Although more employers are turning to workplace wellness programs to improve workers’ health and save on healthcare costs, a new study shows they aren’t improving health metrics.
Researchers found that workplace wellness participants exercise more, actively manage their weight and have other healthier behaviors than their peers outside of the programs. However, they don’t have lower body mass index, blood pressure or cholesterol, according to an analysis published Tuesday in the Journal of the American Medical Association. It’s the first large-scale, randomized clinical trial examining the causal health effects of the employee programs.
The study also found the programs did not result in a significant reduction in healthcare spending or utilization of healthcare services.
“These findings suggest that employers who may be thinking about investing in workplace wellness programs or people who manage public dollars that might be interested in workplace wellness programs perhaps should temper their expectations of such programs to generate a large return on investment in the short run,” said study co-author Dr. Zirui Song, assistant professor of healthcare policy and medicine at Harvard Medical School.
More than 4,000 employees of big box retailer BJ’s Wholesale Clubs participated in the study’s wellness program over 18 months. But there was little difference in productivity between the control and wellness program groups.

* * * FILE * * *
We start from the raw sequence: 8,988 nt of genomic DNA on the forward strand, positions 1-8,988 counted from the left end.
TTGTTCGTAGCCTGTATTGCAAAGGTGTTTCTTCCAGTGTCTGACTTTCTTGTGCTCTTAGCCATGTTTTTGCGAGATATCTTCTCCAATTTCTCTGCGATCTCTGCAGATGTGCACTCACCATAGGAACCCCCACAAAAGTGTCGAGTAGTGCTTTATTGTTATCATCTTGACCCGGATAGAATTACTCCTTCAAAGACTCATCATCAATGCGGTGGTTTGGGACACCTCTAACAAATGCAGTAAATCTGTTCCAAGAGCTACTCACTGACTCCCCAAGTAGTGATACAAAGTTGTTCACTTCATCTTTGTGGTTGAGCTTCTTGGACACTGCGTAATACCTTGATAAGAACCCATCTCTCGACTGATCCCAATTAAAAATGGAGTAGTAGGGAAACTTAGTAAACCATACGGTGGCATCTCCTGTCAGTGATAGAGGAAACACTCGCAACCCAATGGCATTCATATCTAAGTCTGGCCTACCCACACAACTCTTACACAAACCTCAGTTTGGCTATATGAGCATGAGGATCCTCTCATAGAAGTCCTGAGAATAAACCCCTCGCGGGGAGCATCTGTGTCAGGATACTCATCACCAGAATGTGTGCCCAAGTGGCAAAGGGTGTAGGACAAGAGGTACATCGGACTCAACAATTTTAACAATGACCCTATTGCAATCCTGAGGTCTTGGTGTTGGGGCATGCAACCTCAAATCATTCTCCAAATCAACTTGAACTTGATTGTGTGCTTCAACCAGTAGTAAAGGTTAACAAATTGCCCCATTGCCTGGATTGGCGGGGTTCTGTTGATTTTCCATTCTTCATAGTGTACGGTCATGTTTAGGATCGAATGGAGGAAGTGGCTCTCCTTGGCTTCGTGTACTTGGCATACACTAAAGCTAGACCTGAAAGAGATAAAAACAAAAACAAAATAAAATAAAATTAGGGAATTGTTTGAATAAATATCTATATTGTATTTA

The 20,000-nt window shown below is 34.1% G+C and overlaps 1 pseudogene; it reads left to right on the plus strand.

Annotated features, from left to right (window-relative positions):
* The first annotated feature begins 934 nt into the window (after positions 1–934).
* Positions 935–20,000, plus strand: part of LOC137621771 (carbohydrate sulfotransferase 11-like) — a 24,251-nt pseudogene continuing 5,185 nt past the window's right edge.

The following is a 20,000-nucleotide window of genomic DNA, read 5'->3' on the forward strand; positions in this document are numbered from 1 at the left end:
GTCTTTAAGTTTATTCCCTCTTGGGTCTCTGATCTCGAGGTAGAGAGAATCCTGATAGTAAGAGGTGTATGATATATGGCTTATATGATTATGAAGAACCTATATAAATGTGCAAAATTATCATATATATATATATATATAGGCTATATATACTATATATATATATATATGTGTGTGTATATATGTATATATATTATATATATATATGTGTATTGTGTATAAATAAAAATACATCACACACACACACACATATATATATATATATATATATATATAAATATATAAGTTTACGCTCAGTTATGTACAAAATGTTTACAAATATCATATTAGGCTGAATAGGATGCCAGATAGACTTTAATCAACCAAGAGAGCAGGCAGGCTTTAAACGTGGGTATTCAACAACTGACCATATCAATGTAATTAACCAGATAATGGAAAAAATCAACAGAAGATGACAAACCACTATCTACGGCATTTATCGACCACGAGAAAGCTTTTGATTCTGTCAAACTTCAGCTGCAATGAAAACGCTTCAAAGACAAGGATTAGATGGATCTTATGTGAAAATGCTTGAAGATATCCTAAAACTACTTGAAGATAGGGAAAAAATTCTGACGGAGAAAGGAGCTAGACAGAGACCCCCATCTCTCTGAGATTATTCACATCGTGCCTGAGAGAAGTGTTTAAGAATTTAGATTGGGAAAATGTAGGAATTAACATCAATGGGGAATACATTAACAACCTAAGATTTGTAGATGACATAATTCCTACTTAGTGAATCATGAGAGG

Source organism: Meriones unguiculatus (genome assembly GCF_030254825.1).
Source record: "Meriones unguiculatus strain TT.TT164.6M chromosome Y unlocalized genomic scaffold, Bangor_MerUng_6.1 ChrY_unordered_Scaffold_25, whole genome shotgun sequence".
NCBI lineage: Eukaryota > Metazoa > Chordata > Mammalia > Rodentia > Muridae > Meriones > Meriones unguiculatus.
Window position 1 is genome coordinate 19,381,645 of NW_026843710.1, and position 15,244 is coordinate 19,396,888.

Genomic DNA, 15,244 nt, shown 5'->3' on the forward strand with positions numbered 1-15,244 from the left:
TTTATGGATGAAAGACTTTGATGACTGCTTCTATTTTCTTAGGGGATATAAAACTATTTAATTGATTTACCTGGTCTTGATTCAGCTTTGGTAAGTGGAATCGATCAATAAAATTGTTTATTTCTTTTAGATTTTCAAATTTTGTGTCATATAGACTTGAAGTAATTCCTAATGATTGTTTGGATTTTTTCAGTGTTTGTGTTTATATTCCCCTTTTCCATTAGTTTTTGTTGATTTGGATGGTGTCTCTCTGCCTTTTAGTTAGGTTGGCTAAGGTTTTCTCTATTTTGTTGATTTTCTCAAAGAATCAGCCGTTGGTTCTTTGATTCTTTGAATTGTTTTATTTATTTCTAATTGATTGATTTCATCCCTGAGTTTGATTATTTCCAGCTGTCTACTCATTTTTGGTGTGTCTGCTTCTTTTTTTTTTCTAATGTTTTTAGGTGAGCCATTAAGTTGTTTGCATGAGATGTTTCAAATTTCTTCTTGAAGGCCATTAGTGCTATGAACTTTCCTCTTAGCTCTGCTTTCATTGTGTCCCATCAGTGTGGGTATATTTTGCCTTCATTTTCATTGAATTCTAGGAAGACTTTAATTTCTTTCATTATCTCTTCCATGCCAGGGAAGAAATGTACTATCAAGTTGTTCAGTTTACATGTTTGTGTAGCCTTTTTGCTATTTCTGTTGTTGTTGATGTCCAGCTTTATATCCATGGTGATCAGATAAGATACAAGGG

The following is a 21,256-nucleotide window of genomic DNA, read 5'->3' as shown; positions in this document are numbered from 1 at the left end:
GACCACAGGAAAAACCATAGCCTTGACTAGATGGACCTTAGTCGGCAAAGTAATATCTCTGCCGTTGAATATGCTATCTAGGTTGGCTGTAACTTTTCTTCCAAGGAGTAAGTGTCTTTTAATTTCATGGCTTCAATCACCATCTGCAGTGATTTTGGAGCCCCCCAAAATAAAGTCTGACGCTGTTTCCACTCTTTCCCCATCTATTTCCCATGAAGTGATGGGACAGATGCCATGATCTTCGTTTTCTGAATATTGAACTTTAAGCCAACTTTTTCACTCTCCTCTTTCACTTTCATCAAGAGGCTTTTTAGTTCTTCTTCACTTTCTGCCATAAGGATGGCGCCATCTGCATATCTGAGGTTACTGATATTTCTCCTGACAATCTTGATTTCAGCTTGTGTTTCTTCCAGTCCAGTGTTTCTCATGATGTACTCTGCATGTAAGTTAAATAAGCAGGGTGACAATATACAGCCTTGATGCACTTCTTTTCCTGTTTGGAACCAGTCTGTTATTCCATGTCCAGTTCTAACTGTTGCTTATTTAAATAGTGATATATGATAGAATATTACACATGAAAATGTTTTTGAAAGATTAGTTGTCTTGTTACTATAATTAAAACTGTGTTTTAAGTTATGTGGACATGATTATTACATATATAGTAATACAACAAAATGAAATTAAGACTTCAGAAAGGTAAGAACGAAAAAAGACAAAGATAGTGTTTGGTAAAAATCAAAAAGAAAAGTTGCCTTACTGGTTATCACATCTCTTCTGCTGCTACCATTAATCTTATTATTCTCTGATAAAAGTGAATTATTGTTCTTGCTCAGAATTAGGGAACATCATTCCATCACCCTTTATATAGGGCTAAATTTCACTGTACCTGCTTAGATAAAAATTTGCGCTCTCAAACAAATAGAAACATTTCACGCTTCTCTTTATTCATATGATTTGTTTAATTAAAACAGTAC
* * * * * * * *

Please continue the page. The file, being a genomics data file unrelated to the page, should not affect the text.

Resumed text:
Song said it was possible that the study was too short to see a positive clinical difference or that the program’s impact was short-lived.
Other studies have found mixed results from workplace wellness programs. One trial published last year by the University of Illinois Urbana-Champaign found no significant difference in the health or healthcare costs over one year. The researchers suggested participants likely were already healthy and had low healthcare costs.
Another study in Health Affairs from Song and Dr. Katherine Baicker, dean of the University of Chicago Harris School of Public Policy, found that medical costs were reduced by $3.27 for every $1 spent on wellness programs. Costs associated with absenteeism fell by $2.73 for each dollar spent.
Employers continue to buy into workplace wellness programs, in part thanks to Affordable Care Act incentives. The law increased the maximum award employers can give employees if they participate in the initiatives.
In 2018, 82% of large firms and 53% of small employers across the country offered a wellness program, according to a Kaiser Family Foundation survey.
“It just makes sense that if my population does engage in healthy behaviors they will have healthier outcomes and they will be more productive,” said Mark Brittingham, CEO and co-founder of BSDI, a New Jersey-based corporate wellness technology provider.
Brittingham said the JAMA study results didn’t make sense since participants reported they exercised more but their health didn’t improve. He suspected their activity may have been overreported.
“No company should feel that they can just go drop a wad of cash on a program like this and magically get a reward in terms of medical savings over the short term,” Brittingham said. “Any vendor that says in 18 months we’re going to show you a huge return on your investment is simply not telling you the truth.”